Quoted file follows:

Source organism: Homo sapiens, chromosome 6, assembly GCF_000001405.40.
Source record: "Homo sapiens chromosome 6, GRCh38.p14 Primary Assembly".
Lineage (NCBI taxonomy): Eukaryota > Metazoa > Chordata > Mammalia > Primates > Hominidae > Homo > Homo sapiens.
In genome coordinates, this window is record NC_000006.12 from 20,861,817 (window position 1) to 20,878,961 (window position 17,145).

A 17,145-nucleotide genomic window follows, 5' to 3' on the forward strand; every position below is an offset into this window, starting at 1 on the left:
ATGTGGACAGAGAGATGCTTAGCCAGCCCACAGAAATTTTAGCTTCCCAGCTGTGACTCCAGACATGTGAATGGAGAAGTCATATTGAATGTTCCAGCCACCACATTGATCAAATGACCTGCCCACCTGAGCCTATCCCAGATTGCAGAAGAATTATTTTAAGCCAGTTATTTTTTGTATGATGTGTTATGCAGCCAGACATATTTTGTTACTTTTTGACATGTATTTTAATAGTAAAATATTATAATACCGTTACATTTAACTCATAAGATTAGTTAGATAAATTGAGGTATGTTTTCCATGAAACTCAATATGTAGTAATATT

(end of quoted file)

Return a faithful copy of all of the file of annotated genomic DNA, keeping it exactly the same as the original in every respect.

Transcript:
Source organism: Homo sapiens, chromosome 6, assembly GCF_000001405.40.
Source record: "Homo sapiens chromosome 6, GRCh38.p14 Primary Assembly".
Lineage (NCBI taxonomy): Eukaryota > Metazoa > Chordata > Mammalia > Primates > Hominidae > Homo > Homo sapiens.
In genome coordinates, this window is record NC_000006.12 from 20,861,817 (window position 1) to 20,878,961 (window position 17,145).

A 17,145-nucleotide genomic window follows, 5' to 3' on the forward strand; every position below is an offset into this window, starting at 1 on the left:
ATGTGGACAGAGAGATGCTTAGCCAGCCCACAGAAATTTTAGCTTCCCAGCTGTGACTCCAGACATGTGAATGGAGAAGTCATATTGAATGTTCCAGCCACCACATTGATCAAATGACCTGCCCACCTGAGCCTATCCCAGATTGCAGAAGAATTATTTTAAGCCAGTTATTTTTTGTATGATGTGTTATGCAGCCAGACATATTTTGTTACTTTTTGACATGTATTTTAATAGTAAAATATTATAATACCGTTACATTTAACTCATAAGATTAGTTAGATAAATTGAGGTATGTTTTCCATGAAACTCAATATGTAGTAATATT